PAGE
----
It could be the only city park in California for both the quick and the dead.
On seven gently sloping acres in midtown Ventura, Frisbee players bound after the floating disk. Dogs romp as their owners chat in the sea breeze. Strollers take in a stunning view of the ocean, just a half-mile away.
Meanwhile, more than 2,200 of Ventura's earlier citizens lie six feet under, mostly in graves that are no longer marked.
Officially, the spot is called Memorial Park. However, locals use a more plain-spoken name, paying heed to what the emerald swath was and, in a way, still is: Cemetery Park.
Kevin Flanagan, a spokesman for the state agency regulating burials, said he never had heard of a cemetery given over to recreation.
"It's a new one on me," said Flanagan, an official with the Department of Consumer Affairs, which runs the state's Cemetery and Funeral Bureau.
It also was new to Deanna Lucio, who moved to an apartment across the street last year.
One recent afternoon, Lucio was lounging on a blanket, blowing soap bubbles with her 16-month-old daughter, Marina. She was unfazed by the spot's history.
"We love it here," she said. "On weekends we sometimes set up a grill. Marina loves to go over and pick up the pine cones. It's just a nice, quiet place for us to hang out."
Across the park, Erica Garcia was equally nonchalant. On her daily walk with her little dog Lucky she gave the high sign to other dog owners. She said the park's history has never rattled her.
"When you live here so long, you just get used to it," she said.
There are no playgrounds or ball fields, no restrooms or picnic tables at Cemetery Park. Stately pine trees offer shade. The only things that hint of the park's former use are several dozen simple memorial plaques dotting the vast lawn. They were installed by the city at the request of families whose loved ones are interred beneath them.
From time to time, couples marry in Cemetery Park.
"We just ask them to be cautious and respectful," said Mike Montoya, Ventura's parks manager.
If the community's reaction to the park seems laid back now, it was practically glowing when the transformation took place in the mid-1960s.
"It was a different time," said Richard Senate, a local historian and lifelong Ventura resident. "The city was growing and this was seen as progress. Only one person objected. One!"
By then, the cemetery had long since fallen on hard times.
It was established as St. Mary's Cemetery in 1862, four years before Ventura was incorporated. Over the decades, it was divided into sections for Catholics, Protestants, Jews, and Chinese. Eventually deeded to the city, it was the final resting place for wealthy town fathers as well as the nameless poor.
The area's first congressman, Gen. William Vandever, was buried here. Serving from 1887 to 1891, he was unsuccessful in his efforts to split California into two states. However, he scored big with his bill creating Yosemite and Sequoia national parks.
James Sumner also wound up here. He rode with the U.S. Cavalry and won a Medal of Honor for "gallantry in action" against the Apaches in 1870. He ended up working at an Oxnard saloon and dying in the county poorhouse.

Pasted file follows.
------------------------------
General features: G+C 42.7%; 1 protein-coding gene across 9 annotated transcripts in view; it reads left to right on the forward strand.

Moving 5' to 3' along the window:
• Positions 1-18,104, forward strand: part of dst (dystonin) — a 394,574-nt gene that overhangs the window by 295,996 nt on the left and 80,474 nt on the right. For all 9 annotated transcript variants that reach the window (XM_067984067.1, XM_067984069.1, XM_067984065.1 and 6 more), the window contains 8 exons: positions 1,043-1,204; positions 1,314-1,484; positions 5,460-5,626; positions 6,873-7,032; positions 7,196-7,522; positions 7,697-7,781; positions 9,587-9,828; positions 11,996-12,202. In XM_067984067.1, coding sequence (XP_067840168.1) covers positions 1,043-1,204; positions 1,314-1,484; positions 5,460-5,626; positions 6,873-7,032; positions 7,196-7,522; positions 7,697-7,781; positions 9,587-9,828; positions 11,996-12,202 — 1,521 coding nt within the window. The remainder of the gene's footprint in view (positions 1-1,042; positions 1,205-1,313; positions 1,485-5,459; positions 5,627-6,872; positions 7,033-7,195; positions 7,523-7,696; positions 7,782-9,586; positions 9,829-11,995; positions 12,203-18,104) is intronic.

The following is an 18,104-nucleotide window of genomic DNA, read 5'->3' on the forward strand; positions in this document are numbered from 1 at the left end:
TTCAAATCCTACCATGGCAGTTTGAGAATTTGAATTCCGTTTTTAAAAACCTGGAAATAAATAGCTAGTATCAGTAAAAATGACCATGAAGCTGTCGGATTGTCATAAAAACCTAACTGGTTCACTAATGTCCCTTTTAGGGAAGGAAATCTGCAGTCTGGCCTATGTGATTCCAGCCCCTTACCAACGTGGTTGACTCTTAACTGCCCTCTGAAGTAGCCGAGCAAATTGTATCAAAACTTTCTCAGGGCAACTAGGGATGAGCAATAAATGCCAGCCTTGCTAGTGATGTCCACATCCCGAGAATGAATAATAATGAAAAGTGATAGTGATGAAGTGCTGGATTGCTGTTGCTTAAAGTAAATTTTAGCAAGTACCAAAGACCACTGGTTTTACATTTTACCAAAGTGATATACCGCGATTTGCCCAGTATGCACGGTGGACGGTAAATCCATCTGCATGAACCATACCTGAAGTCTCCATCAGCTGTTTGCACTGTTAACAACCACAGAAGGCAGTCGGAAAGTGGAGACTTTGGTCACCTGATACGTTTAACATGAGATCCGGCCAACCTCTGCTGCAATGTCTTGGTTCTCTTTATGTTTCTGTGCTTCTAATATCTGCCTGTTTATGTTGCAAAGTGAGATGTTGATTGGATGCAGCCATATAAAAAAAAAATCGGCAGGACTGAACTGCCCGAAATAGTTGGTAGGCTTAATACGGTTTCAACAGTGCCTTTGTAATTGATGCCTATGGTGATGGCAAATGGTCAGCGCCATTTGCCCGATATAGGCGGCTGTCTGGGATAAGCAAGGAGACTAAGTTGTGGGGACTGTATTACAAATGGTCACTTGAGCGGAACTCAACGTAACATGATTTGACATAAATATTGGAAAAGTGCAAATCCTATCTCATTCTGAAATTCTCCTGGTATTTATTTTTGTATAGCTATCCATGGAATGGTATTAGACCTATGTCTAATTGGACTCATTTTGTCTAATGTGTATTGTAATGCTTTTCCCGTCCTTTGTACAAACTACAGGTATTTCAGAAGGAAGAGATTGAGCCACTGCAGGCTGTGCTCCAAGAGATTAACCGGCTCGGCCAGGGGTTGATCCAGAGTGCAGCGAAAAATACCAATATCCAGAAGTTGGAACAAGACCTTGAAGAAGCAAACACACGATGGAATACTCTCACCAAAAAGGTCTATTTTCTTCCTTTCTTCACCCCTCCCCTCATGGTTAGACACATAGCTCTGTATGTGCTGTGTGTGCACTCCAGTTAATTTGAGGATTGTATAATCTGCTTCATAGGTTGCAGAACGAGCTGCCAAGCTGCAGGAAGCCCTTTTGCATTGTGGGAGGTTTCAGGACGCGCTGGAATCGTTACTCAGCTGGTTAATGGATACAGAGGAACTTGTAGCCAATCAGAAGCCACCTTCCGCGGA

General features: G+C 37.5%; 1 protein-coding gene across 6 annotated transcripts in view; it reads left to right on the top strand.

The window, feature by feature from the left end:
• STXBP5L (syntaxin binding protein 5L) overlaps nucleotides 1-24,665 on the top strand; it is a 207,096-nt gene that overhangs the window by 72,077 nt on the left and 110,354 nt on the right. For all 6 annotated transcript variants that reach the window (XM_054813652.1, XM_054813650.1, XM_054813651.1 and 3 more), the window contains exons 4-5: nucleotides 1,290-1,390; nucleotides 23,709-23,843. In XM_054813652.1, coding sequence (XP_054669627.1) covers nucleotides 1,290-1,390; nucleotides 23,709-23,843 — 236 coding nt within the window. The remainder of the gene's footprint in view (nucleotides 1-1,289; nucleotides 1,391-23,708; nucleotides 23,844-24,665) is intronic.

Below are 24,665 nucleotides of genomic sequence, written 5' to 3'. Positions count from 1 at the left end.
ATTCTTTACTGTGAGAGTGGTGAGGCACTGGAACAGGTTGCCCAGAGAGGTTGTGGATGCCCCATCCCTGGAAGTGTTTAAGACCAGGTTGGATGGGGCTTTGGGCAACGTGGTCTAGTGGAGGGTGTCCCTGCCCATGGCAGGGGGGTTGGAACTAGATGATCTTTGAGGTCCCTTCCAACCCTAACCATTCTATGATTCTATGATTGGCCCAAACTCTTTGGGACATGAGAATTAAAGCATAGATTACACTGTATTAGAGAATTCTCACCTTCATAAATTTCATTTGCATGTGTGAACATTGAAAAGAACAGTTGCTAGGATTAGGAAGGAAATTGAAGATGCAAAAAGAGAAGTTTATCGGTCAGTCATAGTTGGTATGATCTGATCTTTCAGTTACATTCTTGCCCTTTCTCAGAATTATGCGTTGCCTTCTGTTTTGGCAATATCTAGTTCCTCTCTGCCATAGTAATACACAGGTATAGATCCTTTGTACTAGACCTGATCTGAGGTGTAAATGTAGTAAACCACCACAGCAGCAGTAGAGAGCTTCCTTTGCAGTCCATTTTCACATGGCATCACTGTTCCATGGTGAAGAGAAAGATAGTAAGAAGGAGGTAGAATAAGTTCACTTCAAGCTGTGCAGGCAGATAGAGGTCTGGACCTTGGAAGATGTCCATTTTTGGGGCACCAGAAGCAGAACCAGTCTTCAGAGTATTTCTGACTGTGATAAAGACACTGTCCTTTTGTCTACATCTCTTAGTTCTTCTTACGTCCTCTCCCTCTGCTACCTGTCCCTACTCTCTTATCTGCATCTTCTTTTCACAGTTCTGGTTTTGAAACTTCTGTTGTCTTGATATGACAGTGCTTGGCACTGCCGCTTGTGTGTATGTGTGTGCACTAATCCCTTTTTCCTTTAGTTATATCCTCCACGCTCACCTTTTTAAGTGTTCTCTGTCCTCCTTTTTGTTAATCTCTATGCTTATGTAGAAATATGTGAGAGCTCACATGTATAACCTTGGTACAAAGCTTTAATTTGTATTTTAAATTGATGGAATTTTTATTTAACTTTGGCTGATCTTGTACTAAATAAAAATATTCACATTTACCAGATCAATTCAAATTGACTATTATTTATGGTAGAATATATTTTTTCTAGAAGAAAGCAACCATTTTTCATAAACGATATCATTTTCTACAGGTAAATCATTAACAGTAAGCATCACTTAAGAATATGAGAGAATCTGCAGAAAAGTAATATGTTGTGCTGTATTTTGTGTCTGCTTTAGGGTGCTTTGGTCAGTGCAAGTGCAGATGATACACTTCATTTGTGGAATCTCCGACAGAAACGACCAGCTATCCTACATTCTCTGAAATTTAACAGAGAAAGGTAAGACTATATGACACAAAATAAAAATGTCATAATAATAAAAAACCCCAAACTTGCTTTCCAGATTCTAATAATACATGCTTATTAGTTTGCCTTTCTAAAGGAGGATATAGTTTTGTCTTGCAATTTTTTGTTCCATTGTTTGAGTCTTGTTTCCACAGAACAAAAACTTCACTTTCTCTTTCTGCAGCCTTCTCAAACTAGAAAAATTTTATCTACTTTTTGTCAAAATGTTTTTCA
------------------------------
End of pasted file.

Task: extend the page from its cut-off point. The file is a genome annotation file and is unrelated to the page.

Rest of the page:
By the 1940s, Ventura had grown around its old graveyard and another cemetery had been set up outside of town. In 1944, further burials were banned.
Over the years, weeds overran the place and vandals toppled tombstones. On Halloween, pranksters would work stones loose and dump them in neighborhood yards.
"It was the city's free hotel for bums and winos," said Ed Lupton, the parks superintendent when the city came up with its bold plan.
In 1965, workers dug up the cemetery's more than 600 tombstones and arranged them alphabetically in a nearby canyon. Officials wrote to as many families as they could find, telling them they could pick up their loved ones' rotting wood crosses and elaborate marble monuments.
Fewer than a dozen were claimed. After seven years, the stones were used to shore up a riverbank levee at a municipal golf course.
Seventeen families chose to have their relatives' bodies exhumed and reburied elsewhere. The rest stayed in place. Most of them are identified on a map kept by the city.
"We converted a blighted, abandoned cemetery and 40 years later it's still a beautiful memorial," said Lupton, now 84. "I drive by and it gives me a very, very warm feeling to know that I played a role. I think of it as a green carpet covering those wonderful souls of Ventura's history."
But cemeteries should remain cemeteries forever, say activists who fight to preserve them.
"What's wrong with it? Everything!" said Sue Silver, a volunteer in Northern California for a national group called Saving Graves. "How fitting is it for the first citizens of Ventura to be walked upon, urinated upon, and to have dogs poop on them?"
Silver, who has battled plans to build roads and telephone switching stations on top of graveyards, contends that the city may have broken a state law by devoting a cemetery to any other use.
Senate, the city historian, disagreed, pointing out that the property is still "a memorial park."
"It had been deeded to Ventura and they could do what they jolly well pleased with it," he said.
Whichever the case, the park has become a unique landmark.
Ken Malone, a retired oil field equipment salesman, said he used to make up stories for his children about an escaped killer living in Cemetery Park, eager for his nightly victims.
"We laugh about it now," he said as his toy poodle Gigi peered up at him after an amble through the park. "I figured it might keep them out of trouble."